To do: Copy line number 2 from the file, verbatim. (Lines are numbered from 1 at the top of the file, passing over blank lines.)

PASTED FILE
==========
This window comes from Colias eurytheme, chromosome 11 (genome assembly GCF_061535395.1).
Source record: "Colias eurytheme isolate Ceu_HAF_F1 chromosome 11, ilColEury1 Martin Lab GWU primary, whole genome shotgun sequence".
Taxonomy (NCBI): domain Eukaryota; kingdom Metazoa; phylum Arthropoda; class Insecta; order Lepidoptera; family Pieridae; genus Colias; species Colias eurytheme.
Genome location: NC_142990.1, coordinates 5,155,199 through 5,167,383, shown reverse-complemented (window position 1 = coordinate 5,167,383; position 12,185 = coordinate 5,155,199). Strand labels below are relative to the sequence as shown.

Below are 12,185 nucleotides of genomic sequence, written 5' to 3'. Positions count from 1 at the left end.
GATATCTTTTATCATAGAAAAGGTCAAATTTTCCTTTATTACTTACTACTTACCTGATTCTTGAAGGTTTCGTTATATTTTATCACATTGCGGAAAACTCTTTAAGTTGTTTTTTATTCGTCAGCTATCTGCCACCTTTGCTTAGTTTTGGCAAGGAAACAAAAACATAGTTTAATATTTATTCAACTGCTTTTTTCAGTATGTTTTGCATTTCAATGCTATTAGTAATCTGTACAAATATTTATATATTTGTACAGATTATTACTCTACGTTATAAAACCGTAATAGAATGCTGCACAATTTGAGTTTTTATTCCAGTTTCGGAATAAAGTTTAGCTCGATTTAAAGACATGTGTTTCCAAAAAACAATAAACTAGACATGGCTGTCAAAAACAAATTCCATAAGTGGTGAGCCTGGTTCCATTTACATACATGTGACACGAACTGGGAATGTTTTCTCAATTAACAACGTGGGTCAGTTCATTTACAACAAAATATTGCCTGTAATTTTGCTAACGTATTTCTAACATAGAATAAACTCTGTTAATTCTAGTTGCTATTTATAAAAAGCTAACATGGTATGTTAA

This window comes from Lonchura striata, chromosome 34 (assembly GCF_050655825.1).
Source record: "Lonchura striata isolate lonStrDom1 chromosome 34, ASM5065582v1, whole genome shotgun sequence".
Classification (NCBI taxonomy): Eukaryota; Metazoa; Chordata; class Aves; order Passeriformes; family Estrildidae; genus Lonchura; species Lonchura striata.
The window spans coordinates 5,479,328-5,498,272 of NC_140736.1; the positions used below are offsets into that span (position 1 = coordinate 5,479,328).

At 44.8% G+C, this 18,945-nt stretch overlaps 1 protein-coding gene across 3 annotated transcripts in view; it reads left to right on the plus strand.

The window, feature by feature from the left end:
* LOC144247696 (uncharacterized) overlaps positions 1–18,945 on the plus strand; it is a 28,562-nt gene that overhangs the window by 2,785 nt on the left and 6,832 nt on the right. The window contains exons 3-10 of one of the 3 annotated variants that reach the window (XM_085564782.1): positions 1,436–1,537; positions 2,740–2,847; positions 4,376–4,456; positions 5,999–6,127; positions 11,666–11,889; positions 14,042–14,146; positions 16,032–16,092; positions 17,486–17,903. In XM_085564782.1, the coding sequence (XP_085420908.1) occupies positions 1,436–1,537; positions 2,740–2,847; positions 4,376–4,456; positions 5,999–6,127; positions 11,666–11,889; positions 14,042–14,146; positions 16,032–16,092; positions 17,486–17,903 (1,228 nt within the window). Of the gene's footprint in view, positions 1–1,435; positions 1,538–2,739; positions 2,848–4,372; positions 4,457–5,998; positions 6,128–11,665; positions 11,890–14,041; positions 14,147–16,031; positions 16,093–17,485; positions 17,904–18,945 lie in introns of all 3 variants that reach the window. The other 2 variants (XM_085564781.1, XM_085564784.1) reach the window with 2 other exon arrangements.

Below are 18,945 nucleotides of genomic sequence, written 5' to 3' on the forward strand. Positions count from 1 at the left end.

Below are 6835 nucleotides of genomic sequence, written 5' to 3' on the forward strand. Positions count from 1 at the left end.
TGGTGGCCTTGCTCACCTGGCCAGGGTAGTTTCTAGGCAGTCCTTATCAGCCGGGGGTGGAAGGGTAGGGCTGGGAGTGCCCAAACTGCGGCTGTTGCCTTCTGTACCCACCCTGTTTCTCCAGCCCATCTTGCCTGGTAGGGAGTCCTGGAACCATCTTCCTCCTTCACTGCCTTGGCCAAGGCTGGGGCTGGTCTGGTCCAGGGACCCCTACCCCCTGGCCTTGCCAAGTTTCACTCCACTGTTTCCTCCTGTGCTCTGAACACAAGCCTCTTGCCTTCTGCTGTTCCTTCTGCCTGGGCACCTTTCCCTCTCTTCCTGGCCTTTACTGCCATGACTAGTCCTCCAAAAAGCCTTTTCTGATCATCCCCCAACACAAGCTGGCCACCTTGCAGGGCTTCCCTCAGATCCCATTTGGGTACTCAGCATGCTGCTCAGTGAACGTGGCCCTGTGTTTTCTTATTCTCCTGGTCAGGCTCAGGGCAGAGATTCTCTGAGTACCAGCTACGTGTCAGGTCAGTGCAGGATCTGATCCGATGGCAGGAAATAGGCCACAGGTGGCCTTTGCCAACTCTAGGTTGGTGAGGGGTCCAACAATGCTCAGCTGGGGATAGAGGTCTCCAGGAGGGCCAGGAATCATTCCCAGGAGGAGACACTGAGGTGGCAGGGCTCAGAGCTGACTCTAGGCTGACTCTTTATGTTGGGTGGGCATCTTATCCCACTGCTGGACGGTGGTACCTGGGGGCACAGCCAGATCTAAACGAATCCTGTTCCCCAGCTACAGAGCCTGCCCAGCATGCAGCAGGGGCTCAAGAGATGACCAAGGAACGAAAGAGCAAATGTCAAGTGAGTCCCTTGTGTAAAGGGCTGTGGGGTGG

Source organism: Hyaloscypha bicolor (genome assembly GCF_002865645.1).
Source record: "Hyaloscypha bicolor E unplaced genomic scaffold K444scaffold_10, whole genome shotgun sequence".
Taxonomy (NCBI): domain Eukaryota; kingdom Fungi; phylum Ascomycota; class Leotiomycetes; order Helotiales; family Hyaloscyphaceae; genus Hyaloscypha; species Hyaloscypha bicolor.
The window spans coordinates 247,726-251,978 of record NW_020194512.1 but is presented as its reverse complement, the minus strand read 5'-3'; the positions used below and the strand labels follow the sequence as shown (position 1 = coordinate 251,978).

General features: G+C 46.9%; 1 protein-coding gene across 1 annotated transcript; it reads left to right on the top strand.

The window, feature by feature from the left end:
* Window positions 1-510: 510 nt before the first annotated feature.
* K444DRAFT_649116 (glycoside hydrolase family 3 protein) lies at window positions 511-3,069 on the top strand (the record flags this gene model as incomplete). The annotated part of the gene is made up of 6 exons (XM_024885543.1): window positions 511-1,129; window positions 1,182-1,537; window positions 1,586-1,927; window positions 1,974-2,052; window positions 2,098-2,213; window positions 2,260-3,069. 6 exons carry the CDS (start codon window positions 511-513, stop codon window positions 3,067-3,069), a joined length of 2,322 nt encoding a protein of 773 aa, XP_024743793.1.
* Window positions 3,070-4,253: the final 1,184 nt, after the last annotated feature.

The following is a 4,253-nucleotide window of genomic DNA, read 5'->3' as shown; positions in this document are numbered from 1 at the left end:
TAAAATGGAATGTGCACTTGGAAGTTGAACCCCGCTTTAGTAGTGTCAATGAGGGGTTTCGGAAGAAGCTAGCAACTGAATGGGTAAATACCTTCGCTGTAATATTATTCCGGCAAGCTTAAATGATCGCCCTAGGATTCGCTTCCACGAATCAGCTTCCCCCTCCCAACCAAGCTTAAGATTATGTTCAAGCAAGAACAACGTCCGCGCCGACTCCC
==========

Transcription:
Source record: "Colias eurytheme isolate Ceu_HAF_F1 chromosome 11, ilColEury1 Martin Lab GWU primary, whole genome shotgun sequence".